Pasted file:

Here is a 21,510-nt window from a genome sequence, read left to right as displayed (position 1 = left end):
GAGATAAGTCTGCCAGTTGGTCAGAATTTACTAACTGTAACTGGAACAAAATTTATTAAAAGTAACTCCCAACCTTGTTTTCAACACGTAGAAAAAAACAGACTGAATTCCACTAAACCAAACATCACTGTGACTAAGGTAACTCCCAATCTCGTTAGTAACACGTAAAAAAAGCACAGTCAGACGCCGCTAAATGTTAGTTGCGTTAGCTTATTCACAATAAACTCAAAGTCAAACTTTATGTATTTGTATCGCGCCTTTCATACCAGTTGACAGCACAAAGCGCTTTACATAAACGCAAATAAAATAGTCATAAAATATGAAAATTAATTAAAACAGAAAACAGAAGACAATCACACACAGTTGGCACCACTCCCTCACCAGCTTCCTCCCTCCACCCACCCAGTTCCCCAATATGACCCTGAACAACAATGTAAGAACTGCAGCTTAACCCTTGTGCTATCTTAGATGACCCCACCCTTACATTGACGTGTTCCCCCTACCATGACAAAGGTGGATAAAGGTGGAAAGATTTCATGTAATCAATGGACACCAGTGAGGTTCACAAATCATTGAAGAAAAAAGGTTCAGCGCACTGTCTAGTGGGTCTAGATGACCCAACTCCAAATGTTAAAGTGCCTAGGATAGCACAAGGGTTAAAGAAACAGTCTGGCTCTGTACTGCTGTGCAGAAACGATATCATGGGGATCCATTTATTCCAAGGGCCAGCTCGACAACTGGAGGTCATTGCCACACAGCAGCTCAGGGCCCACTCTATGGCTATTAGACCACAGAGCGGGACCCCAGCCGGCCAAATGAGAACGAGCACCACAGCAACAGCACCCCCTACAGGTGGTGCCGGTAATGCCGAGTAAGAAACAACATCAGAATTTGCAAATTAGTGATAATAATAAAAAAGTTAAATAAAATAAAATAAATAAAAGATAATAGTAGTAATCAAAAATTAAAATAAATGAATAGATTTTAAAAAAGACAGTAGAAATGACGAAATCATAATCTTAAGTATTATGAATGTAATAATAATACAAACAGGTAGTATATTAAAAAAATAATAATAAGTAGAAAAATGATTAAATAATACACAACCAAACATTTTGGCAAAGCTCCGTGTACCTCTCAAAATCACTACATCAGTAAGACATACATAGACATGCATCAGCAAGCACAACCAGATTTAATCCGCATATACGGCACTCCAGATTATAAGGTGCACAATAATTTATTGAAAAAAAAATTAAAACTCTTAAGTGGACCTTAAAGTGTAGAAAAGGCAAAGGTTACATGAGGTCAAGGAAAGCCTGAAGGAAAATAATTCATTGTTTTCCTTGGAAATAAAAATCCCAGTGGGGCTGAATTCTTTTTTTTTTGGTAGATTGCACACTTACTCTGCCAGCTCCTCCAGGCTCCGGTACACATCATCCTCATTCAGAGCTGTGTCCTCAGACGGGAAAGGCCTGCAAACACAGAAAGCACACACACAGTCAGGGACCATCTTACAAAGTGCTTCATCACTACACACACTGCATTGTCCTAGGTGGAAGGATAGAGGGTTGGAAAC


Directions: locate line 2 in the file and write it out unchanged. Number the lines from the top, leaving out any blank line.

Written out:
GAGATAAGTCTGCCAGTTGGTCAGAATTTACTAACTGTAACTGGAACAAAATTTATTAAAAGTAACTCCCAACCTTGTTTTCAACACGTAGAAAAAAACAGACTGAATTCCACTAAACCAAACATCACTGTGACTAAGGTAACTCCCAATCTCGTTAGTAACACGTAAAAAAAGCACAGTCAGACGCCGCTAAATGTTAGTTGCGTTAGCTTATTCACAATAAACTCAAAGTCAAACTTTATGTATTTGTATCGCGCCTTTCATACCAGTTGACAGCACAAAGCGCTTTACATAAACGCAAATAAAATAGTCATAAAATATGAAAATTAATTAAAACAGAAAACAGAAGACAATCACACACAGTTGGCACCACTCCCTCACCAGCTTCCTCCCTCCACCCACCCAGTTCCCCAATATGACCCTGAACAACAATGTAAGAACTGCAGCTTAACCCTTGTGCTATCTTAGATGACCCCACCCTTACATTGACGTGTTCCCCCTACCATGACAAAGGTGGATAAAGGTGGAAAGATTTCATGTAATCAATGGACACCAGTGAGGTTCACAAATCATTGAAGAAAAAAGGTTCAGCGCACTGTCTAGTGGGTCTAGATGACCCAACTCCAAATGTTAAAGTGCCTAGGATAGCACAAGGGTTAAAGAAACAGTCTGGCTCTGTACTGCTGTGCAGAAACGATATCATGGGGATCCATTTATTCCAAGGGCCAGCTCGACAACTGGAGGTCATTGCCACACAGCAGCTCAGGGCCCACTCTATGGCTATTAGACCACAGAGCGGGACCCCAGCCGGCCAAATGAGAACGAGCACCACAGCAACAGCACCCCCTACAGGTGGTGCCGGTAATGCCGAGTAAGAAACAACATCAGAATTTGCAAATTAGTGATAATAATAAAAAAGTTAAATAAAATAAAATAAATAAAAGATAATAGTAGTAATCAAAAATTAAAATAAATGAATAGATTTTAAAAAAGACAGTAGAAATGACGAAATCATAATCTTAAGTATTATGAATGTAATAATAATACAAACAGGTAGTATATTAAAAAAATAATAATAAGTAGAAAAATGATTAAATAATACACAACCAAACATTTTGGCAAAGCTCCGTGTACCTCTCAAAATCACTACATCAGTAAGACATACATAGACATGCATCAGCAAGCACAACCAGATTTAATCCGCATATACGGCACTCCAGATTATAAGGTGCACAATAATTTATTGAAAAAAAAATTAAAACTCTTAAGTGGACCTTAAAGTGTAGAAAAGGCAAAGGTTACATGAGGTCAAGGAAAGCCTGAAGGAAAATAATTCATTGTTTTCCTTGGAAATAAAAATCCCAGTGGGGCTGAATTCTTTTTTTTTTGGTAGATTGCACACTTACTCTGCCAGCTCCTCCAGGCTCCGGTACACATCATCCTCATTCAGAGCTGTGTCCTCAGACGGGAAAGGCCTGCAAACACAGAAAGCACACACACAGTCAGGGACCATCTTACAAAGTGCTTCATCACTACACACACTGCATTGTCCTAGGTGGAAGGATAGAGGGTTGGAAAC